Investing in the Student Experience

April 21, 2021

Under the slow, steady crawl of the lustrously lit stock exchange ticker that illuminates the Lesley and William Collins Business Analytics Lab, a select group of the best and brightest students from The Peter J. Tobin College of Business at St. John’s University make informed and impactful financial decisions in real time.

The small cadre of undergraduate and graduate business students—or in this case, money managers—are members of the highly competitive St. John’s University Student-Managed Investment Funds (SMIF) program. Collectively, they are responsible for more than eight million dollars in two funds, a portion of the University’s endowment.

“This is more than just theory,” remarked Conor Browne, a third-year Finance major from West Hempstead, NY. “The investment funds are real, as is the valuable experience of hands-on portfolio management.”

The Student-Managed Investment Funds have generated strong, long-term returns. Since its inception in 2001, the Undergraduate Student-Managed Investment Fund has annualized at 7.5 percent, a cumulative return of 332 percent. Since its inception in 2002, the Graduate Student-Managed Investment Fund has annualized at 9.7 percent, a cumulative return of 459 percent.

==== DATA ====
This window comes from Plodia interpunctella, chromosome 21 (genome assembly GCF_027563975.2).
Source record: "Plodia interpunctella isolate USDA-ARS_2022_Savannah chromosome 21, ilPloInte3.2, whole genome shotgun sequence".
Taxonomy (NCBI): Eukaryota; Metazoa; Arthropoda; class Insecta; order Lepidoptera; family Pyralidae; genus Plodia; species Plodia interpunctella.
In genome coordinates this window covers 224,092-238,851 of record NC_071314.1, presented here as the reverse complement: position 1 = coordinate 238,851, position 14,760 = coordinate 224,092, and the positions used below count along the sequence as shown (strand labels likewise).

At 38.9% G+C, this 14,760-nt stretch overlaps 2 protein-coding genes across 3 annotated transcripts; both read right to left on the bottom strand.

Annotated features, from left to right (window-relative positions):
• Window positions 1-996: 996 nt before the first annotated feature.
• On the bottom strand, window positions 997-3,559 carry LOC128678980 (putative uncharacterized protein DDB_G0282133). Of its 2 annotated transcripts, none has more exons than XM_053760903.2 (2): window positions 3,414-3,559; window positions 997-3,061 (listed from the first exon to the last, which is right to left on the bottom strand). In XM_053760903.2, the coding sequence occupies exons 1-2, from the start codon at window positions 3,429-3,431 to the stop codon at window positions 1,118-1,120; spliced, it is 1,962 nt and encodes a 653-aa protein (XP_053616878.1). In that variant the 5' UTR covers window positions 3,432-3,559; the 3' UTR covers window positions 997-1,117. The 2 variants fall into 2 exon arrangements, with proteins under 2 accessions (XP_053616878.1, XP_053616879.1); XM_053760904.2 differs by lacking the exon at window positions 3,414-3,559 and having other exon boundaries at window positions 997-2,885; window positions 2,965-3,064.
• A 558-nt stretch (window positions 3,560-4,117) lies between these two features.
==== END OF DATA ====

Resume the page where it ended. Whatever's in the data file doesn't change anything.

For the last 20 years, and under the tutelage of supportive faculty advisors, Tobin students have been the financial stewards of the SMIF and the protectors of a generous legacy of St. John’s alumni. The Undergraduate Fund was started in 2001 with a one million dollar donation from James P. Riley ’74CBA, ’75MBA, ’03HON, Retired Partner and Managing Director of Goldman Sachs Group, Inc. A year later, the Graduate Fund was created with a $250,000 donation from Thomas E. McInerney ’64UC, ’01HON, St. John’s University Board of Trustees Chair Emeritus and Chief Executive Officer and Cofounder of Bluff Point Associates.

Open to undergraduate and graduate students enrolled in specific finance courses, the experiential learning SMIF program is a unique opportunity for Tobin students to manage an actual investment portfolio by performing the duties of professional money managers. Students evaluate current holdings, analyze the business environment, and identify investments they believe will improve the long-term, risk-adjusted performance of the portfolio.

It is the students’ fiduciary responsibility to implement and maintain the funds’ long-term investment strategy and recommend specific investments that will benefit that strategy. Some of the research is performed individually, while other research is done as a team.

“This course enables me to bring to our students real-world applications to theories of economics and finance,” observed Andre B. de Souza, Ph.D., Assistant Professor, Department of Economics and Finance. “The engagement during this course is unlike any other, as every class discussion and action has a financial reaction, and the students come to better appreciate and understand this concept.”